#3 – Driving too slowly – In the US, the laws state that slower drivers are to move to the right. If you are getting beeped at by a trucker who is behind you, then odds are it is because you are driving too slow and need to get over. It is much easier for a car to get over into the slower lane than it is for the trucker to move over into the passing lane.
A good rule to keep in mind is that if you are being passed by people in the right lane, you are in the wrong lane and should get over. It doesn’t matter if you are going over the speed limit or not.
#4 – Cutting in front of a truck – Cutting in front of a truck is very dangerous. Not only can the driver of the truck not see you, but there is a high risk that the rear corner of the car clipping the front of the truck.
When this occurs, the car usually loses control and because the rear end becomes unstable. Often, the car will turn sideways in front of the truck. Since the truck won’t have time to brake, a secondary collision ensures where the front of the truck hits the car in the driver or passenger side door.
#5 – Preventing wide right turns – Due to the length of 18-wheelers, they are unable to make right hand turns without taking up multiple lanes.
Pulling beside a truck trying to make a right hand turn could result in an accident due to the driver not being able to see you in his blind spot.
If you see that a semi truck has his right turn signal on, it’s important to remain behind the truck to ensure it has enough room to make the turn.
#6 – Following too closely – As we mentioned above in the section discussing the blind spots of a truck, following too closely is very dangerous. Not only can the driver not see you, but if the truck you are following too closely brakes suddenly it is likely that you will hit them from behind.
An accident where a car rear ends a semi-truck is called an “underride collision.” These accidents are extremely dangerous because often times, the car will become wedged under the trailer of the truck. Depending on the speeds of the vehicles involved, it can make extracting the person from the car very difficult. Often, the jaws of life are needed to cut the person from the mangled car.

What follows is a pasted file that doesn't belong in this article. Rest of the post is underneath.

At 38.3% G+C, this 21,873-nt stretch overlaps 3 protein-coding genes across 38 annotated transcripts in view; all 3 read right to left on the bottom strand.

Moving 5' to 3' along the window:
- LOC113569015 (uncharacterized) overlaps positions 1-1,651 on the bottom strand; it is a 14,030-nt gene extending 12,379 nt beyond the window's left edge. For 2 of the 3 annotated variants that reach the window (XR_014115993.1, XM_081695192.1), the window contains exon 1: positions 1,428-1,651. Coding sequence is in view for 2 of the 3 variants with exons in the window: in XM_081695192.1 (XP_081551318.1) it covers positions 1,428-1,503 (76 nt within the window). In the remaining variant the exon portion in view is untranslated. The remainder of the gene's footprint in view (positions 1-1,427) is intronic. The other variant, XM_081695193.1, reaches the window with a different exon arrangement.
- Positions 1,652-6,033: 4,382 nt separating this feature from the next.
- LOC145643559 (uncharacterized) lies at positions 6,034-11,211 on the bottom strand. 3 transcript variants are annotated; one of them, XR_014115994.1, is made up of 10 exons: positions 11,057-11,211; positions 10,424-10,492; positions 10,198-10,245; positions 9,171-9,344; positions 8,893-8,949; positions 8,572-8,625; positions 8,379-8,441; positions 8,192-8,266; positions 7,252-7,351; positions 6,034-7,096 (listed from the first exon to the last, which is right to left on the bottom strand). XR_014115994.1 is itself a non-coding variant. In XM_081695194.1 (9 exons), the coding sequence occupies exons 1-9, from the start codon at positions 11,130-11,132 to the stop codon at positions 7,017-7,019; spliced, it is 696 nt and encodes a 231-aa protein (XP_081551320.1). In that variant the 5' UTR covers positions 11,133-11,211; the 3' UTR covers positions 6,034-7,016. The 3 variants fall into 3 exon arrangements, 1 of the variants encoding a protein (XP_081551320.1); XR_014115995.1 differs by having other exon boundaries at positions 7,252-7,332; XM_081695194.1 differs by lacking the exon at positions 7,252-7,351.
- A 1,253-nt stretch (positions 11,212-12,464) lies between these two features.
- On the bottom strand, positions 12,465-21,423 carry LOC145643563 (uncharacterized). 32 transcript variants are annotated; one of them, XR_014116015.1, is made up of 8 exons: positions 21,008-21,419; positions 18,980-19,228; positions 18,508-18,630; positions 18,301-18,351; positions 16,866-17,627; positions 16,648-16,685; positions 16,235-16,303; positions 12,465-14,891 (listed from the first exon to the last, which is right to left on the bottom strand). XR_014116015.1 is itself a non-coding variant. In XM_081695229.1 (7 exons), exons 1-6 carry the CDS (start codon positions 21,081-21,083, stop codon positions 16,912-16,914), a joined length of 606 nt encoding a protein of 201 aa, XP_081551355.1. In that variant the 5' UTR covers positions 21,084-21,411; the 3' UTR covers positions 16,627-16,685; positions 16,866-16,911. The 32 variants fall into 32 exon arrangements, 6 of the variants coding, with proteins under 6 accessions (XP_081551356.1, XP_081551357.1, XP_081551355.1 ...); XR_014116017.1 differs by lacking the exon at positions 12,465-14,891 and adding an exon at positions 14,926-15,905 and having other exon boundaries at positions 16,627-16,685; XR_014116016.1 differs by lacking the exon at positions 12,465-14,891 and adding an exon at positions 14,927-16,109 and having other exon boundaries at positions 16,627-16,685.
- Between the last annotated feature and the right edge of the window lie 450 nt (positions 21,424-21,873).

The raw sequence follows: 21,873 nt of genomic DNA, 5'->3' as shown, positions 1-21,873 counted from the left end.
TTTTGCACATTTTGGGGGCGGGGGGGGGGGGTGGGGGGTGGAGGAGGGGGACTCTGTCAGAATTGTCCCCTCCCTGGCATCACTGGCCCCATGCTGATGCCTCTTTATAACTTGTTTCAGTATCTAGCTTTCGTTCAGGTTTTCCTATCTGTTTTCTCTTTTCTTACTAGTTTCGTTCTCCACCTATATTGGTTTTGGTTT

#7 – On the phone or not paying attention – Not paying attention while driving is incredibility dangerous. Over the past decade, the use of cell phones while driving has become the number one reason for distracted driving and leads to thousands of crashes per year.
If a truck driver sees that you are not paying attention, then odds are he or she is going to beep their horn at you because the danger you are putting yourself and the other drivers in that are around you.
If your car does not come with a hands free setup, I highly recommend you picking one up. They can be found under $25 on Amazon. I currently have this particular model from Amazon in my car and have been very happy with it.
#8 – You’re good looking – many people don’t consider the fact that truckers can see much more than you might think due to their seating location being so much higher up than everyone else.
If you are getting honked at often, it could be that you are good looking, and truckers are flirting with you. It could also be that you are wearing revealing clothing that they like and are complimenting you!
If you are a female and you are wearing a low cut top or short dress, a truck driver in the slow lane will be able to get a good look at you. Don’t be surprised to get a beep of the horn from him.
These are the most common reasons that you are likely to get honked at by a nearby trucker. If you notice that you are getting beeped at on a consistent basis, it’s important that you try to understand why it is continuing to occur. Make mental notes of what you are doing and where you are in relation to the beeping truck so you can try to understand what you are doing wrong, so you can learn from it and avoid putting yourself and others in danger.